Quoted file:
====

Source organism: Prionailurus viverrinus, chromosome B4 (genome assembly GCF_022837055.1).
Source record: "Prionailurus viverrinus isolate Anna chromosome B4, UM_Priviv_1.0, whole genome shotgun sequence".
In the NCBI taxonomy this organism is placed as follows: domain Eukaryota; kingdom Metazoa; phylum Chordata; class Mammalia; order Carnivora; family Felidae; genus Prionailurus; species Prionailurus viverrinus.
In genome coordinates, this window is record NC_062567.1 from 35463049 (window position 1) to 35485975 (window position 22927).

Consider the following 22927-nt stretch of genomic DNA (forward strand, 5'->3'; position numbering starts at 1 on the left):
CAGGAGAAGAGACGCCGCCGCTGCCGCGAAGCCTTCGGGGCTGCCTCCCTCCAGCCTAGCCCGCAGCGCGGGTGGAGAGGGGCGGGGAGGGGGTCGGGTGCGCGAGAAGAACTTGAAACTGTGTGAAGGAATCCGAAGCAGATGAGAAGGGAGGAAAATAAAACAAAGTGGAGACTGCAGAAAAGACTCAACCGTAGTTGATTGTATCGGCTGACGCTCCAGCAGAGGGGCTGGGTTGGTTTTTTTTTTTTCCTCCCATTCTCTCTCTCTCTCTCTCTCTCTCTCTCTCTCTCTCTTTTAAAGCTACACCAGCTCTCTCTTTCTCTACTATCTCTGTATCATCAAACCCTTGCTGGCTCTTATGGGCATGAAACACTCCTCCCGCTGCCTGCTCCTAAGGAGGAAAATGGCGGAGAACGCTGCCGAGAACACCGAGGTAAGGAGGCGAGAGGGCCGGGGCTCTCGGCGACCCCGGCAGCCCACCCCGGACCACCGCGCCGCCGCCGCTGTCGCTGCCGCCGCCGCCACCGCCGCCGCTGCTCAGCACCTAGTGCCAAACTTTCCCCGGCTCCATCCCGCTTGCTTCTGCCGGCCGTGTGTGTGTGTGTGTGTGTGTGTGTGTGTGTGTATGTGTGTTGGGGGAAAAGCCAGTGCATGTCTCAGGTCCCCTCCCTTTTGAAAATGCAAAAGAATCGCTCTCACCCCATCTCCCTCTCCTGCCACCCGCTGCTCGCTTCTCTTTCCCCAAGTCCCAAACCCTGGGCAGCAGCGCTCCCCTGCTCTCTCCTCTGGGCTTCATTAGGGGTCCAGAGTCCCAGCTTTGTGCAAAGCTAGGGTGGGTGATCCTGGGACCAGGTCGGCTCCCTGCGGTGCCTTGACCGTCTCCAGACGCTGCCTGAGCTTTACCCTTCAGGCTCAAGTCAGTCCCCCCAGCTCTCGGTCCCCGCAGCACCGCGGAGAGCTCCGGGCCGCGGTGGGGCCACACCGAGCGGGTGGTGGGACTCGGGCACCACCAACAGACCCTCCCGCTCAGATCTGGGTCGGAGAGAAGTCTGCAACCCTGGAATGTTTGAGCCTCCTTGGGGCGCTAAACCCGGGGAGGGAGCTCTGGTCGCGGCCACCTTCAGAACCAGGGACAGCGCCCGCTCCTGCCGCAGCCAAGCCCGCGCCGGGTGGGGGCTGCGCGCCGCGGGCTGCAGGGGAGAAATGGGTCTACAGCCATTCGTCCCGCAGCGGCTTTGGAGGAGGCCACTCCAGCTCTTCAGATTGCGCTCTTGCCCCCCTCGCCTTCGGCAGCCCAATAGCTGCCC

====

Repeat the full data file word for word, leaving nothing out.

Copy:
Source organism: Prionailurus viverrinus, chromosome B4 (genome assembly GCF_022837055.1).
Source record: "Prionailurus viverrinus isolate Anna chromosome B4, UM_Priviv_1.0, whole genome shotgun sequence".
In the NCBI taxonomy this organism is placed as follows: domain Eukaryota; kingdom Metazoa; phylum Chordata; class Mammalia; order Carnivora; family Felidae; genus Prionailurus; species Prionailurus viverrinus.
In genome coordinates, this window is record NC_062567.1 from 35463049 (window position 1) to 35485975 (window position 22927).

Consider the following 22927-nt stretch of genomic DNA (forward strand, 5'->3'; position numbering starts at 1 on the left):
CAGGAGAAGAGACGCCGCCGCTGCCGCGAAGCCTTCGGGGCTGCCTCCCTCCAGCCTAGCCCGCAGCGCGGGTGGAGAGGGGCGGGGAGGGGGTCGGGTGCGCGAGAAGAACTTGAAACTGTGTGAAGGAATCCGAAGCAGATGAGAAGGGAGGAAAATAAAACAAAGTGGAGACTGCAGAAAAGACTCAACCGTAGTTGATTGTATCGGCTGACGCTCCAGCAGAGGGGCTGGGTTGGTTTTTTTTTTTTCCTCCCATTCTCTCTCTCTCTCTCTCTCTCTCTCTCTCTCTCTCTTTTAAAGCTACACCAGCTCTCTCTTTCTCTACTATCTCTGTATCATCAAACCCTTGCTGGCTCTTATGGGCATGAAACACTCCTCCCGCTGCCTGCTCCTAAGGAGGAAAATGGCGGAGAACGCTGCCGAGAACACCGAGGTAAGGAGGCGAGAGGGCCGGGGCTCTCGGCGACCCCGGCAGCCCACCCCGGACCACCGCGCCGCCGCCGCTGTCGCTGCCGCCGCCGCCACCGCCGCCGCTGCTCAGCACCTAGTGCCAAACTTTCCCCGGCTCCATCCCGCTTGCTTCTGCCGGCCGTGTGTGTGTGTGTGTGTGTGTGTGTGTGTGTGTATGTGTGTTGGGGGAAAAGCCAGTGCATGTCTCAGGTCCCCTCCCTTTTGAAAATGCAAAAGAATCGCTCTCACCCCATCTCCCTCTCCTGCCACCCGCTGCTCGCTTCTCTTTCCCCAAGTCCCAAACCCTGGGCAGCAGCGCTCCCCTGCTCTCTCCTCTGGGCTTCATTAGGGGTCCAGAGTCCCAGCTTTGTGCAAAGCTAGGGTGGGTGATCCTGGGACCAGGTCGGCTCCCTGCGGTGCCTTGACCGTCTCCAGACGCTGCCTGAGCTTTACCCTTCAGGCTCAAGTCAGTCCCCCCAGCTCTCGGTCCCCGCAGCACCGCGGAGAGCTCCGGGCCGCGGTGGGGCCACACCGAGCGGGTGGTGGGACTCGGGCACCACCAACAGACCCTCCCGCTCAGATCTGGGTCGGAGAGAAGTCTGCAACCCTGGAATGTTTGAGCCTCCTTGGGGCGCTAAACCCGGGGAGGGAGCTCTGGTCGCGGCCACCTTCAGAACCAGGGACAGCGCCCGCTCCTGCCGCAGCCAAGCCCGCGCCGGGTGGGGGCTGCGCGCCGCGGGCTGCAGGGGAGAAATGGGTCTACAGCCATTCGTCCCGCAGCGGCTTTGGAGGAGGCCACTCCAGCTCTTCAGATTGCGCTCTTGCCCCCCTCGCCTTCGGCAGCCCAATAGCTGCCC